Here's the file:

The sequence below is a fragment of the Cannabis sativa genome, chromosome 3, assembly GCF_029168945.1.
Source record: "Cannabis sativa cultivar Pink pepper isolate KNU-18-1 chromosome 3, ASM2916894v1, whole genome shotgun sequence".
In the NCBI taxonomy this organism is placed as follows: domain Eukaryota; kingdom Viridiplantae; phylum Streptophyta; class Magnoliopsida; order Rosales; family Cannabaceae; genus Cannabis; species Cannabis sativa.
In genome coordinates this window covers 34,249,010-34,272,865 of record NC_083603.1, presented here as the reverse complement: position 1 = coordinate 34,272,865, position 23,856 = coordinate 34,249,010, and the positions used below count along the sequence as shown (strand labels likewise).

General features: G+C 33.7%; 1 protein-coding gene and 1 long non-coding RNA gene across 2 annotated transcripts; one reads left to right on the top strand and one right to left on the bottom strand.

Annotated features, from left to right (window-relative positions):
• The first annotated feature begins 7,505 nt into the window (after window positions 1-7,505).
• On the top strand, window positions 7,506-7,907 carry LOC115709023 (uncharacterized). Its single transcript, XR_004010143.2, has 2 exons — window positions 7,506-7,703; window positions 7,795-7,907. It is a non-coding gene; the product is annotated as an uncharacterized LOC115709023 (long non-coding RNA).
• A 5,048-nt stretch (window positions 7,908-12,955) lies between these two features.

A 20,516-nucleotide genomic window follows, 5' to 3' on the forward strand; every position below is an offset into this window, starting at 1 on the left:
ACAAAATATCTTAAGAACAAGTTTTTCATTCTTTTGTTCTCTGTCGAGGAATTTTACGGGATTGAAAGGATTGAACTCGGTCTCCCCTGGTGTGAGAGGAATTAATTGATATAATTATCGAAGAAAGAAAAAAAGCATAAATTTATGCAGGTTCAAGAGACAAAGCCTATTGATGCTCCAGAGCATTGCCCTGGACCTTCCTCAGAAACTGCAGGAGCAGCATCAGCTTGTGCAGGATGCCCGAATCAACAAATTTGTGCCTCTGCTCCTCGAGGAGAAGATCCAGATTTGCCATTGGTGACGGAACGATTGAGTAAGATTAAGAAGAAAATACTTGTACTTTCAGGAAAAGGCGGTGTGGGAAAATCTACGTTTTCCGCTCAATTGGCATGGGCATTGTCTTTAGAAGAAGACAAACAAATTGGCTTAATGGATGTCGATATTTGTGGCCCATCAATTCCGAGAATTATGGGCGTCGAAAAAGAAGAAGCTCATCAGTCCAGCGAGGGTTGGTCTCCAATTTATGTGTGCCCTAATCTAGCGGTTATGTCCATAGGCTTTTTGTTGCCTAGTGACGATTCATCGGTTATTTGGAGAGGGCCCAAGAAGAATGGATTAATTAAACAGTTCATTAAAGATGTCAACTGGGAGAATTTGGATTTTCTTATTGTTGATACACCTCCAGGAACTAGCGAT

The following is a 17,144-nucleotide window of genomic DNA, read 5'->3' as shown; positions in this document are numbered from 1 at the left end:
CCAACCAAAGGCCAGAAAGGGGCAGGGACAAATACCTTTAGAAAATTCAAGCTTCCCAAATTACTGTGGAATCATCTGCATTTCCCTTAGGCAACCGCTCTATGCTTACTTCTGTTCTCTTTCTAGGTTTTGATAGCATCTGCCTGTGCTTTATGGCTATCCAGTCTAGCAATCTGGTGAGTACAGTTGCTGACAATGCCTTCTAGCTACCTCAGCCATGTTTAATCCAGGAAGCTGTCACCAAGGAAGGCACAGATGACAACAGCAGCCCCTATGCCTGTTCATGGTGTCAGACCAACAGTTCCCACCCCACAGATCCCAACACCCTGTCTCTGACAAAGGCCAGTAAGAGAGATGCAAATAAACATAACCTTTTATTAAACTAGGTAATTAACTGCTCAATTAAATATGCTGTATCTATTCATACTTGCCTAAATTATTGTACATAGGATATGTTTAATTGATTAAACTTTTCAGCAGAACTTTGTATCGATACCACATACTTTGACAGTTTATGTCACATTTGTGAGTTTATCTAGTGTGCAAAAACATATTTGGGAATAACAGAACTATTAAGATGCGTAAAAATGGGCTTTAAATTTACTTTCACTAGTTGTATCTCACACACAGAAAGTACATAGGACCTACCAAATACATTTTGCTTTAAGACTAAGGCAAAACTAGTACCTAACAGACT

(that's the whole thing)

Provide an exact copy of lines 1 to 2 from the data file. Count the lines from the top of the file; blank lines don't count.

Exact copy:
The sequence below is a fragment of the Cannabis sativa genome, chromosome 3, assembly GCF_029168945.1.
Source record: "Cannabis sativa cultivar Pink pepper isolate KNU-18-1 chromosome 3, ASM2916894v1, whole genome shotgun sequence".